142 F.2d 544 (7th Cir. 1944), 8415, Gould v. Hiram Walker & Sons
|Citation:||142 F.2d 544|
|Party Name:||GOULD et al. v. HIRAM WALKER & SONS, Inc., et al. ARPS et al. v. SAME.|
|Case Date:||May 13, 1944|
|Court:||United States Courts of Appeals, Court of Appeals for the Seventh Circuit|
Rehearing Denied June 8, 1944.
Harry Dale Morgan, Jay J. Alloy, John E. Carlson, Julian B. Venezky, John E. Cassidy, Herbig Younge, Clarence W. Heyl, Chester L. Anderson, Bartley & Younge, Cassidy, Sloan & Crutcher, Morgan & Morgan, Shurtleff & Niehaus, and Robert Day, all of Peoria, for appellants.
Eugene D. McLaughlin, of Peoria, Ill., Edward R. Dorr, of Cincinnati, Ohio (Hunter, Kavanagh & MdLaughlin, of Peoria, Ill., and Gallagher, Dorr & Manley, of Cincinnati, Ohio, of counsel), for appellee Robert Gould.
Before EVANS, SPARKS, and KERNER, Circuit Judges.
EVANS, Circuit Judges.
This controversy arose in this manner. A New York Company 1 bought a large quantity of whiskey from the Hiram Walker Company, and possessed warehouse receipts for some of it, and a contract to purchase, the balance of this stock. The New York Company sold 'interests' in the whiskey to hundreds of tavern keepers, received down payments therefor, and issued to them what it called 'whiskey warehouse certificates' to evidence such sales and such purchasers' interests. The New York Company became embarrassed financially and its assets were sold by the New York State Tax Commission in September, 1940. The sale was upon written notice.
Plaintiff, Gould, was notified of the impending sale by the manager of the New York Company and he attended and was the highest bidder. The sale was made to him and he paid $30, 000 for the 1861 barrels so sold. The auctioneer read the notice of sale in plaintiff's presence. He asserts that it was not until after the sale that he learned of these alleged prior equities, and that he could not have ascertained their existence had he inquired of the Hiram Walker Co., the possessor of the liquor. He contends that the equity holders were guilty of negligence in not asserting their claims or notifying the possessor of the liquor of their rights thereto.
Plaintiff instituted this suit in March, 1941, against Hiram Walker Company to recover possession of the 1861 barrels of whiskey thus purchased at the auction sale. The Hiram Walker Company answered, and filed a counterclaim, in the nature of an interpleader, setting up the fact that it held the whiskey, to which two adverse claims were being made; that it did not know who was the rightful claimant and that it was ready to abide the decision of the court. It alleged the auction sale, and the fact that over two hundred persons had filed with it, claims of interest in the whiskey. An answer by one counter-defendant (a holder of a whiskey warehouse certificate) was filed and it was stipulated that it stand for all the remaining counter-defendants.
The real contest is between plaintiff (Gould) and the counter-defendants who assert their right to, or a lien on, said whiskey.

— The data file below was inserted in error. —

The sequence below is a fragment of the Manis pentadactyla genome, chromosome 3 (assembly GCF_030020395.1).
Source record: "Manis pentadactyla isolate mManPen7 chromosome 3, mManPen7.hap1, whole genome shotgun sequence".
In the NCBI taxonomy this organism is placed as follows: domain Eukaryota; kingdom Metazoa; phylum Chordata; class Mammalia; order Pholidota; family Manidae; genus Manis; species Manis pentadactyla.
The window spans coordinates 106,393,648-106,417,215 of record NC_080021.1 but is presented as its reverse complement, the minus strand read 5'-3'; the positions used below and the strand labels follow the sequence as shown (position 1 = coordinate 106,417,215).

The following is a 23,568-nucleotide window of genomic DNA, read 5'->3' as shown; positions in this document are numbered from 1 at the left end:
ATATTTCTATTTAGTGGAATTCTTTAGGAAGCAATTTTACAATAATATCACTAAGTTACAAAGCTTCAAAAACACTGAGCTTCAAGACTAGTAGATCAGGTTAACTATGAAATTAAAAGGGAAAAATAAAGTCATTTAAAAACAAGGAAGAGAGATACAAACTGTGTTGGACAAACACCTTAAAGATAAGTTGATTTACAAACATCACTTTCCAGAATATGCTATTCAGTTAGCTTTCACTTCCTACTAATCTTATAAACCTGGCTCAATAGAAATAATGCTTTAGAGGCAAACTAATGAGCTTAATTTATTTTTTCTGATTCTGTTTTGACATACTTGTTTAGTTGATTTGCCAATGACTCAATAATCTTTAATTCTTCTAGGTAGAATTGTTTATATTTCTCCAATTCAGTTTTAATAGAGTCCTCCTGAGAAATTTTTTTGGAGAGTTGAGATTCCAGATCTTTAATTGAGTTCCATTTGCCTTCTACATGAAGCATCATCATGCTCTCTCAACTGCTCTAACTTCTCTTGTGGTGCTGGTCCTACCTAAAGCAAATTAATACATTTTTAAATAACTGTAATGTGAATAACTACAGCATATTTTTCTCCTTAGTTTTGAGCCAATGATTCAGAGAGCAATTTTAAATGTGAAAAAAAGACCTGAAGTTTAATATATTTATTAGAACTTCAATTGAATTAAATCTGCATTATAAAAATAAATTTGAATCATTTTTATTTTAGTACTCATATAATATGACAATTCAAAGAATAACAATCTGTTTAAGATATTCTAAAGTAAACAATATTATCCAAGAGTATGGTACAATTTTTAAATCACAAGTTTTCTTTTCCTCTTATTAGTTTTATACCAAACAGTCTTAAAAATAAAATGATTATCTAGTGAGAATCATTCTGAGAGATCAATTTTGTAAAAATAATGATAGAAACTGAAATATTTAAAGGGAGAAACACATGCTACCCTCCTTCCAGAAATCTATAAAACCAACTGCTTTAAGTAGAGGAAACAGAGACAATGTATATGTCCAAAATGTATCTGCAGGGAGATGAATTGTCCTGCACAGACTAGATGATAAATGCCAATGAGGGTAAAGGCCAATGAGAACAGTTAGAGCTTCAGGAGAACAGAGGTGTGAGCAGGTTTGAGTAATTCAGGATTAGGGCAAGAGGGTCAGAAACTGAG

The evidence consisted of the oral testimony of plaintiff and the depositions of an attorney for the New York Tax Commission, and for one of the certificate holders, who attended the sale.
The trial court made findings of fact and conclusions of law. It found, inter alia:
'That at no time prior to the completion of Gould's purchase at said Warrant Agent's sale, or prior to Gould's notice to the Walker Companies of his purchase of said warehouse receipts and warrants, and their acceptance of him as the purchaser and owner thereof, did either the Walker Companies or the said Robert Gould have any notice or knowledge of any rights or claims of any of the Counter-Defendants herein, unless as a matter of law, the statements
contained in the Warrant Agent's Notice of Sale be held to be notice to Gould thereof.'
'That (the N.Y. Company) * * * kept records in which were recorded the names and addresses of the inter-pleaded Counter-Defendants, and the fact that certificates had been issued to them by (the N.Y. Company) * * * and disclosed the payments which had been made by the Counter-Defendants on account thereof, but that at the time of the Warrant Agent's sale in Brooklyn, New York, those records were in the possession of the New York State Tax Commission in Albany, about 150 miles distant from the place of sale.'
As conclusions of law it found:
'That the Warrant Agent's notice of sale did not constitute such a warning of possible claims of a nature, such as have been asserted by the Counter-Defendants herein, as to place upon a reasonable man any duty of making inquiry of any one other than the Walker Companies. * * *
'That Robert Gould, in purchasing the Hiram Walker Warehouse Receipts and Warrants at the Warrant Agent's sale, was an actual bona fide purchaser thereof for value and without notice of...
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